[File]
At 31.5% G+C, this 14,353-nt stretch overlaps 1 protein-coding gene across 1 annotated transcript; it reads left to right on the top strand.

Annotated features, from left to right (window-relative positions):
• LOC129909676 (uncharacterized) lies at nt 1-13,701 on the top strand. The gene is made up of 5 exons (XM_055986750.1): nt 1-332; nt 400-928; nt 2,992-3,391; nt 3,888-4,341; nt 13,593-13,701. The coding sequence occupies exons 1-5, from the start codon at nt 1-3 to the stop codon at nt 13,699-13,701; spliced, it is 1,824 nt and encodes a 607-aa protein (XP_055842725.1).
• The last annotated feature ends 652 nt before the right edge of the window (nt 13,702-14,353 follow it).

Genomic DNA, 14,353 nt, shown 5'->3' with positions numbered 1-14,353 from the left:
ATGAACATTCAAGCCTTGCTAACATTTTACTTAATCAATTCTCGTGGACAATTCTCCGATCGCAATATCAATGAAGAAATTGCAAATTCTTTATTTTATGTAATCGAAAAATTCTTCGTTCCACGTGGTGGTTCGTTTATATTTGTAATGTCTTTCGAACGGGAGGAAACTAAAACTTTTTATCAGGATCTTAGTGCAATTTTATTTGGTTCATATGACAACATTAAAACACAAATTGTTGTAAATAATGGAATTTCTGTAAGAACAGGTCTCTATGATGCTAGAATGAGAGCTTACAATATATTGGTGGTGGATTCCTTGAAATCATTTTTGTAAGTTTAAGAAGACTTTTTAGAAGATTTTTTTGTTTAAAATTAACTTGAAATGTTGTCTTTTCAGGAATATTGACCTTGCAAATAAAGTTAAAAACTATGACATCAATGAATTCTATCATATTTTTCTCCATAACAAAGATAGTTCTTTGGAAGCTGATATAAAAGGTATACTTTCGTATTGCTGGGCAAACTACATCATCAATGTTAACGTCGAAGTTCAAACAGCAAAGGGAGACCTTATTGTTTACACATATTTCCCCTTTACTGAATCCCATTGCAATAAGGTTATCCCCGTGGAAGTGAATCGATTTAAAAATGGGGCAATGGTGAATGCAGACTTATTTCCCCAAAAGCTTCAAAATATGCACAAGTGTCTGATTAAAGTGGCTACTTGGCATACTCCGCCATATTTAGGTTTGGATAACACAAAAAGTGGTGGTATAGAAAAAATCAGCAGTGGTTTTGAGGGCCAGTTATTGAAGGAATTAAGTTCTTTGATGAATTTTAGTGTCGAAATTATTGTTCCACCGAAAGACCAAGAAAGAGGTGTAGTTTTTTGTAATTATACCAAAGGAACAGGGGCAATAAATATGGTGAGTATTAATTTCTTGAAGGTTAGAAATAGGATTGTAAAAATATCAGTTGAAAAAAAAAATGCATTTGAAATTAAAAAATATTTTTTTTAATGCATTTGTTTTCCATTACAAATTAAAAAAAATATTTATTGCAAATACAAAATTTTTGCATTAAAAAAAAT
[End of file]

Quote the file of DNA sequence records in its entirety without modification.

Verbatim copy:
At 31.5% G+C, this 14,353-nt stretch overlaps 1 protein-coding gene across 1 annotated transcript; it reads left to right on the top strand.

Annotated features, from left to right (window-relative positions):
• LOC129909676 (uncharacterized) lies at nt 1-13,701 on the top strand. The gene is made up of 5 exons (XM_055986750.1): nt 1-332; nt 400-928; nt 2,992-3,391; nt 3,888-4,341; nt 13,593-13,701. The coding sequence occupies exons 1-5, from the start codon at nt 1-3 to the stop codon at nt 13,699-13,701; spliced, it is 1,824 nt and encodes a 607-aa protein (XP_055842725.1).
• The last annotated feature ends 652 nt before the right edge of the window (nt 13,702-14,353 follow it).

Genomic DNA, 14,353 nt, shown 5'->3' with positions numbered 1-14,353 from the left:
ATGAACATTCAAGCCTTGCTAACATTTTACTTAATCAATTCTCGTGGACAATTCTCCGATCGCAATATCAATGAAGAAATTGCAAATTCTTTATTTTATGTAATCGAAAAATTCTTCGTTCCACGTGGTGGTTCGTTTATATTTGTAATGTCTTTCGAACGGGAGGAAACTAAAACTTTTTATCAGGATCTTAGTGCAATTTTATTTGGTTCATATGACAACATTAAAACACAAATTGTTGTAAATAATGGAATTTCTGTAAGAACAGGTCTCTATGATGCTAGAATGAGAGCTTACAATATATTGGTGGTGGATTCCTTGAAATCATTTTTGTAAGTTTAAGAAGACTTTTTAGAAGATTTTTTTGTTTAAAATTAACTTGAAATGTTGTCTTTTCAGGAATATTGACCTTGCAAATAAAGTTAAAAACTATGACATCAATGAATTCTATCATATTTTTCTCCATAACAAAGATAGTTCTTTGGAAGCTGATATAAAAGGTATACTTTCGTATTGCTGGGCAAACTACATCATCAATGTTAACGTCGAAGTTCAAACAGCAAAGGGAGACCTTATTGTTTACACATATTTCCCCTTTACTGAATCCCATTGCAATAAGGTTATCCCCGTGGAAGTGAATCGATTTAAAAATGGGGCAATGGTGAATGCAGACTTATTTCCCCAAAAGCTTCAAAATATGCACAAGTGTCTGATTAAAGTGGCTACTTGGCATACTCCGCCATATTTAGGTTTGGATAACACAAAAAGTGGTGGTATAGAAAAAATCAGCAGTGGTTTTGAGGGCCAGTTATTGAAGGAATTAAGTTCTTTGATGAATTTTAGTGTCGAAATTATTGTTCCACCGAAAGACCAAGAAAGAGGTGTAGTTTTTTGTAATTATACCAAAGGAACAGGGGCAATAAATATGGTGAGTATTAATTTCTTGAAGGTTAGAAATAGGATTGTAAAAATATCAGTTGAAAAAAAAAATGCATTTGAAATTAAAAAATATTTTTTTTAATGCATTTGTTTTCCATTACAAATTAAAAAAAATATTTATTGCAAATACAAAATTTTTGCATTAAAAAAAAT